Modi, Ghani likely to discuss air cargo link bypassing Pakistan for bilateral trade

Written by | December 3, 2016 | 0

Amritsar: India and Afghanistan could firm up an air corridor connectivity project to enable the landlocked country to trade with India, the biggest country and market for Afghan goods in South Asia, given that Pakistan has refused direct trade between the two countries through its territory.

The proposal, which entails transport of goods as air cargo between one or two cities in Afghanistan to one or two destinations in India, could come up in a meeting on Saturday between Afghan president Ashraf Ghani and Indian Prime Minister Narendra Modi.

Ghani is to arrive in Amritsar later Saturday for the Heart of Asia ministerial conference to take place on Sunday aimed at helping the insurgency wracked country get on its feet economically and sustain itself after more than a decade of international presence and focus on Afghanistan. India is the co-chair of the Heart of Asia meet that started in Amritsar on Saturday with the senior officials meet of participating countries.

“I’m sure it will come up,” said a person familiar with the developments referring to the setting up of the air corridor. “Corridor route(s) would be as per market needs,” the person said.

The two countries are looking at the project given that Pakistan has refused Afghan permission to trade with India using road and rail routes through its territory.

The Attari-Wagah border between India and Pakistan is less than 30 kilometres away from Amritsar. India is expected to use the Heart of Asia conference to separately press Islamabad to allow trucks, carrying goods from Afghanistan that transit through Pakistan, all the way to India and other south Asian markets. New Delhi has been arguing that war-ravaged Afghanistan would be able to achieve its economic potential only if it is allowed freedom of transit to major markets in south Asia.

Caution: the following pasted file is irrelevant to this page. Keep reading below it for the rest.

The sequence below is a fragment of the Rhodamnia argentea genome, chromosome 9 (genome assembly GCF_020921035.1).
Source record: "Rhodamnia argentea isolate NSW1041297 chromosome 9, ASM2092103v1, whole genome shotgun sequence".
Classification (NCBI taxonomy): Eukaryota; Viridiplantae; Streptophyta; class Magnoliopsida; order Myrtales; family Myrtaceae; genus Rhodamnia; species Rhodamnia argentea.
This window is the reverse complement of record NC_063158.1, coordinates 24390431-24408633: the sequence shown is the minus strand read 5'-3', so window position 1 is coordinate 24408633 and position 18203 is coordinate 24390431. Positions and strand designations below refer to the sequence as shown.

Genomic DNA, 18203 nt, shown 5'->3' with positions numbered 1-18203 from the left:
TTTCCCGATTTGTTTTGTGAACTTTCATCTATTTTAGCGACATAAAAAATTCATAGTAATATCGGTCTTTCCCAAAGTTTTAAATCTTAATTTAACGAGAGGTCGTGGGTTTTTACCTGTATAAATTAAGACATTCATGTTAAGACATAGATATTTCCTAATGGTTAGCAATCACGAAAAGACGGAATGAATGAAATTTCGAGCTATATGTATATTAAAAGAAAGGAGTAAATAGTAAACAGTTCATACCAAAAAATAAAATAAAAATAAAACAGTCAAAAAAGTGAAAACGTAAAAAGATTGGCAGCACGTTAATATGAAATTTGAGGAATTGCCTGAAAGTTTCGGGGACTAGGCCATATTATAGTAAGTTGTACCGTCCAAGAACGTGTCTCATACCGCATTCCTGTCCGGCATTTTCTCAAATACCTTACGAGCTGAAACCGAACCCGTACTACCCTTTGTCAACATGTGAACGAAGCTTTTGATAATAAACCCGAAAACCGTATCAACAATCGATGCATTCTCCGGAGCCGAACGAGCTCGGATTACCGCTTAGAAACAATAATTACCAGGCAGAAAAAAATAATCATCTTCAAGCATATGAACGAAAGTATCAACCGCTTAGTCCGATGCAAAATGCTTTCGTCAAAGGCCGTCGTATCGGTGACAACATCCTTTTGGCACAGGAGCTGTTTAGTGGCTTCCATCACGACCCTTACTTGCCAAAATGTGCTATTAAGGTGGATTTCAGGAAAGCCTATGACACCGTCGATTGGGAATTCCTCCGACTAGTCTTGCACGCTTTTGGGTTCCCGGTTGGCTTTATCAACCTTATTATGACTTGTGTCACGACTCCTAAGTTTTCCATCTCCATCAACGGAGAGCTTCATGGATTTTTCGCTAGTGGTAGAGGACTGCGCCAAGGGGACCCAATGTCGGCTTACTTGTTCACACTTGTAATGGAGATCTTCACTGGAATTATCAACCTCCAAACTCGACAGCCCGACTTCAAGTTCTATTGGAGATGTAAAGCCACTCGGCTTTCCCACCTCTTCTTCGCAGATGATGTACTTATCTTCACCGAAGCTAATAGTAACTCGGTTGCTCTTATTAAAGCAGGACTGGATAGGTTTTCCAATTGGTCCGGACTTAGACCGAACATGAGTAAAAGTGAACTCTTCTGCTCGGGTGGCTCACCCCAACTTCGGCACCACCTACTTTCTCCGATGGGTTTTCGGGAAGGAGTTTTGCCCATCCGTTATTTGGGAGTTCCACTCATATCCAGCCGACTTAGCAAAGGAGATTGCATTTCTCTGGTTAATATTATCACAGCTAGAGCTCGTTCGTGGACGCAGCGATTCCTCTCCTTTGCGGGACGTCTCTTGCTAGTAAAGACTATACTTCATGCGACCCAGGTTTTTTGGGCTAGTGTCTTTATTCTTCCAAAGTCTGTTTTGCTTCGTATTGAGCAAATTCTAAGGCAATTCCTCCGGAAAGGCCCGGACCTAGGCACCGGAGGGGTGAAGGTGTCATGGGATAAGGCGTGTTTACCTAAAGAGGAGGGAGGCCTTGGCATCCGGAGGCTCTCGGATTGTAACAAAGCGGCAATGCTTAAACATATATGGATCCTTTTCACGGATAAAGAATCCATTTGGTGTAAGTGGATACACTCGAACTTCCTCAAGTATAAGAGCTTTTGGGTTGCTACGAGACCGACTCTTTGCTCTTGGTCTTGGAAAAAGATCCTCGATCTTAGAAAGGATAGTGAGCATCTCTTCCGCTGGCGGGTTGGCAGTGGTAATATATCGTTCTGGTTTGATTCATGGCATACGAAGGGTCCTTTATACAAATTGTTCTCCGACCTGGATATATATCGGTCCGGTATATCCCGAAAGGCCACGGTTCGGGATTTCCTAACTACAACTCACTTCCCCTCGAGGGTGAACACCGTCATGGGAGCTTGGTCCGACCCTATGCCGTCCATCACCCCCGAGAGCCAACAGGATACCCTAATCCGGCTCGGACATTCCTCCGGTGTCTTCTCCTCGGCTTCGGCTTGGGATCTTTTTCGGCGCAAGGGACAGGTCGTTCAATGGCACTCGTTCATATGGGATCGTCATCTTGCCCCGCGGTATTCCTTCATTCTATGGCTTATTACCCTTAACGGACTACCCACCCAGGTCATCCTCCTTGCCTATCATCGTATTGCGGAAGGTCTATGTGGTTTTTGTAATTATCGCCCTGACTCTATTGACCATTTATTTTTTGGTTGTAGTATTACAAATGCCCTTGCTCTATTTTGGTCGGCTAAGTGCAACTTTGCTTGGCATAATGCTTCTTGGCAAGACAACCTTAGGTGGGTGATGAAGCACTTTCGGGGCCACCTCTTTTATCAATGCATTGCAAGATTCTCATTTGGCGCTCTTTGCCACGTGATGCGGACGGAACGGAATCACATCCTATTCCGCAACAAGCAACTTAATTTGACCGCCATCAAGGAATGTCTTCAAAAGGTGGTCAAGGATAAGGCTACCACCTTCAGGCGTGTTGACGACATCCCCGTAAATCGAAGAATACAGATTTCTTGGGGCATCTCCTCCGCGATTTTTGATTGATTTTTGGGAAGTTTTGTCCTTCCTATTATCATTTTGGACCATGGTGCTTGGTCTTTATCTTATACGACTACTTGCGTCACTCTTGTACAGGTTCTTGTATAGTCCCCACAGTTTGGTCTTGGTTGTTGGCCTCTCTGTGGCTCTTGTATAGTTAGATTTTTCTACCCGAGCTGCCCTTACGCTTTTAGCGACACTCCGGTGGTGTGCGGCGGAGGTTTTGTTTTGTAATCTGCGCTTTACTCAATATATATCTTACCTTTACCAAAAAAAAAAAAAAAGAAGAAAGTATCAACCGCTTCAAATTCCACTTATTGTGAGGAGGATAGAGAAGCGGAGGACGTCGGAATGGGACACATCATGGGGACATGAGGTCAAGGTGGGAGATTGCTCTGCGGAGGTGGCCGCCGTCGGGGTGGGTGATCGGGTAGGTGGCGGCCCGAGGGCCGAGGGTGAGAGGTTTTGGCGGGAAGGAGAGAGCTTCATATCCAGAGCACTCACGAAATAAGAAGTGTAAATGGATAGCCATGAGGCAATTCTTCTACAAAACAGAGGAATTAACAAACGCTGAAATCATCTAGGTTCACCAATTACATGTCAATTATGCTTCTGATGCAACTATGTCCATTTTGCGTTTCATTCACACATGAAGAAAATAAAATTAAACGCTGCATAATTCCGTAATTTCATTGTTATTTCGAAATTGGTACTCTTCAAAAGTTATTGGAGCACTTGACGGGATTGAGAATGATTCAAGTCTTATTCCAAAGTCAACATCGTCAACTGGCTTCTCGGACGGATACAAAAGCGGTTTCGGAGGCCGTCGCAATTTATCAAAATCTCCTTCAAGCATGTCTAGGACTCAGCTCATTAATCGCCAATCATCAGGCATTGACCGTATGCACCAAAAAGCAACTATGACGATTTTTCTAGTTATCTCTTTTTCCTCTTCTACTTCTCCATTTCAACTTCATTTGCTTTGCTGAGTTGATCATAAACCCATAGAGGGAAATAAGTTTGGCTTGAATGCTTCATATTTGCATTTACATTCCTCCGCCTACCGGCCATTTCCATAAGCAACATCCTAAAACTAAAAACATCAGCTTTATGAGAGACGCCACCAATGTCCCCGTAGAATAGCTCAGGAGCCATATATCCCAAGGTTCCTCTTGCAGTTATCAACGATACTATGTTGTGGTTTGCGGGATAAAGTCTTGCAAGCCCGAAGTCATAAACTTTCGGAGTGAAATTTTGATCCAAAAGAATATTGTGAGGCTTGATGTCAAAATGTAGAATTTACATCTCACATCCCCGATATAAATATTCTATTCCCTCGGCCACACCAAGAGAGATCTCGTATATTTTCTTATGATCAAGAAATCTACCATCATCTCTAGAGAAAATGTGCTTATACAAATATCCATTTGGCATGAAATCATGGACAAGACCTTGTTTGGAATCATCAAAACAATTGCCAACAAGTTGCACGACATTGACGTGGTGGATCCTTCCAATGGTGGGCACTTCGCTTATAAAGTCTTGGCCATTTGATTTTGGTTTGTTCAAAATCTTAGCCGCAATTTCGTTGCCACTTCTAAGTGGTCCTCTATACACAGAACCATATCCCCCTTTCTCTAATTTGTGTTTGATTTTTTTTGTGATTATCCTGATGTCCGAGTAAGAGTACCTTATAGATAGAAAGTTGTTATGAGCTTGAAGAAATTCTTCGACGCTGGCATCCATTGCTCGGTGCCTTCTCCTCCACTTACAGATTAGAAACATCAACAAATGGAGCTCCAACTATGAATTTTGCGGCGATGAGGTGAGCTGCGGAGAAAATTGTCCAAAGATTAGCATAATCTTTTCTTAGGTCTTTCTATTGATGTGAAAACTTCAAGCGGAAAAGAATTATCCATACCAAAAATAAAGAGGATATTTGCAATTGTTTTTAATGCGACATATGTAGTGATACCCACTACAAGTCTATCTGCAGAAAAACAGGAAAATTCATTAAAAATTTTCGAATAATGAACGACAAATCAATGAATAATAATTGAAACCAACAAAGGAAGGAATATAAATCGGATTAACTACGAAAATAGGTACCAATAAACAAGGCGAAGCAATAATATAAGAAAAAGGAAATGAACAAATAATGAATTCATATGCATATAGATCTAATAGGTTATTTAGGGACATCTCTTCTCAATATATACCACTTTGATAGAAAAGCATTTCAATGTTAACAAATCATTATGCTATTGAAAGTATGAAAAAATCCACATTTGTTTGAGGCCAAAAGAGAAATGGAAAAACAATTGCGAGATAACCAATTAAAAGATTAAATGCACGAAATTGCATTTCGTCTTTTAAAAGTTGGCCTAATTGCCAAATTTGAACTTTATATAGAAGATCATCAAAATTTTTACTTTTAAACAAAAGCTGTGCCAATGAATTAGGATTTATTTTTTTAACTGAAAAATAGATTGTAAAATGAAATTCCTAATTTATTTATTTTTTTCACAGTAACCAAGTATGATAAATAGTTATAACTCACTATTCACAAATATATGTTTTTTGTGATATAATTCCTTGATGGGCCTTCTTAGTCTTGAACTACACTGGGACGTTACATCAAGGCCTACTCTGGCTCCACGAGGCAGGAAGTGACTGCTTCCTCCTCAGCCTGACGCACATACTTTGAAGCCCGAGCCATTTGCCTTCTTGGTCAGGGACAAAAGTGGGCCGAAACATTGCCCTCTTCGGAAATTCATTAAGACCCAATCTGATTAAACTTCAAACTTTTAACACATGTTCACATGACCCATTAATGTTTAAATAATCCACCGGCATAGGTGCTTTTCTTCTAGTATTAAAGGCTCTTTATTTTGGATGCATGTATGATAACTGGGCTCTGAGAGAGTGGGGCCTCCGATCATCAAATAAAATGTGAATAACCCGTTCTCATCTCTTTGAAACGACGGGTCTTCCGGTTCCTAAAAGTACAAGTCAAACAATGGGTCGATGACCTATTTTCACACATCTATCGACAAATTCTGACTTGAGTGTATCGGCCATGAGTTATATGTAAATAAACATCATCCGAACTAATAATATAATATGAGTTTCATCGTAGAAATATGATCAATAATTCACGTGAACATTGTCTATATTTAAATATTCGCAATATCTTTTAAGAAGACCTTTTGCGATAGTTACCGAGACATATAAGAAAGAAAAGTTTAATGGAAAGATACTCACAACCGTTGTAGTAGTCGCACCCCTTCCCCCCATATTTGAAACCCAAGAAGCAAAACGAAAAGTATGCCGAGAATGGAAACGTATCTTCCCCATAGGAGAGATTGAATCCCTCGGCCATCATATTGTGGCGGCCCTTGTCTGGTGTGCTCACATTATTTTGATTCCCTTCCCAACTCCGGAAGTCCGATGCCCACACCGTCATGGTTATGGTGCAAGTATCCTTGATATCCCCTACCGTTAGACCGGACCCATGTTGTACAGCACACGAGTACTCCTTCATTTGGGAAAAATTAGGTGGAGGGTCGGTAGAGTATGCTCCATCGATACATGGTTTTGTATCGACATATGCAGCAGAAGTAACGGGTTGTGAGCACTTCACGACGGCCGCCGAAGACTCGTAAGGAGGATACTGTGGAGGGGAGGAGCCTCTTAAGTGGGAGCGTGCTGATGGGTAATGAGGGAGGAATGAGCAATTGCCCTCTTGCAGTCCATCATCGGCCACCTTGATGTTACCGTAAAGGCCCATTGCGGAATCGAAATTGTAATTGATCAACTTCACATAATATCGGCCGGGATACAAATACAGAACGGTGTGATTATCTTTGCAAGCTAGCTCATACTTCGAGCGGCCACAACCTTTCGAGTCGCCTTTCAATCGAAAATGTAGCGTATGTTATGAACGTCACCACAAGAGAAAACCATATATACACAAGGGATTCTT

An agreement between Afghanistan and Pakistan on trade first signed in 2010, does not allow for Afghan trucks, that bring goods from Afghanistan to the Wagah border in Pakistan, to carry back products from India to Afghanistan. At Wagah, too, goods have to be unloaded from trucks coming from Afghanistan and reloaded again on other vehicles to be brought to Attari.

The trade and transit pact was revised earlier this year, but this too has no provisions for Indian goods to be taken to Pakistan.

The bilateral air corridor project is expected to underline the larger theme of connectivity among the Heart of Asia countries.

India’s choice of Amritsar as a venue also seems aimed at sending out a message to Pakistan which has been seen as the main deal breaker when it comes to integrating south Asia.

Modi will be joined by Afghan president Ashraf Ghani at the inauguration of the Heart of Asia conference on 4 December when Kabul is expected to underscore India’s view on the importance of regional connectivity.

The ministerial conference is taking place as Afghanistan faces a resurgence of Taliban.

The conference is being attended by nearly 40 countries and leading groups and organisations like the European Union.

On Saturday, senior officials of 14 countries that are immediate and extended neighbours of Afghanistan including India, China, Russia, Iran and Pakistan and representatives of 17 supporting nations were deliberating on a number of issues facing the region including its complex security scenario and the threats posed by terrorism, radicalisation and extremism.

Issues like enhancing Afghanistan’s connectivity with South and Central Asian countries to boost trade were being discussed at the senior officials’ meeting which was co-chaired by foreign secretary S Jaishankar and deputy foreign minister of Afghanistan Hikmat Khaleel Karzai, a second person familiar with the developments said.

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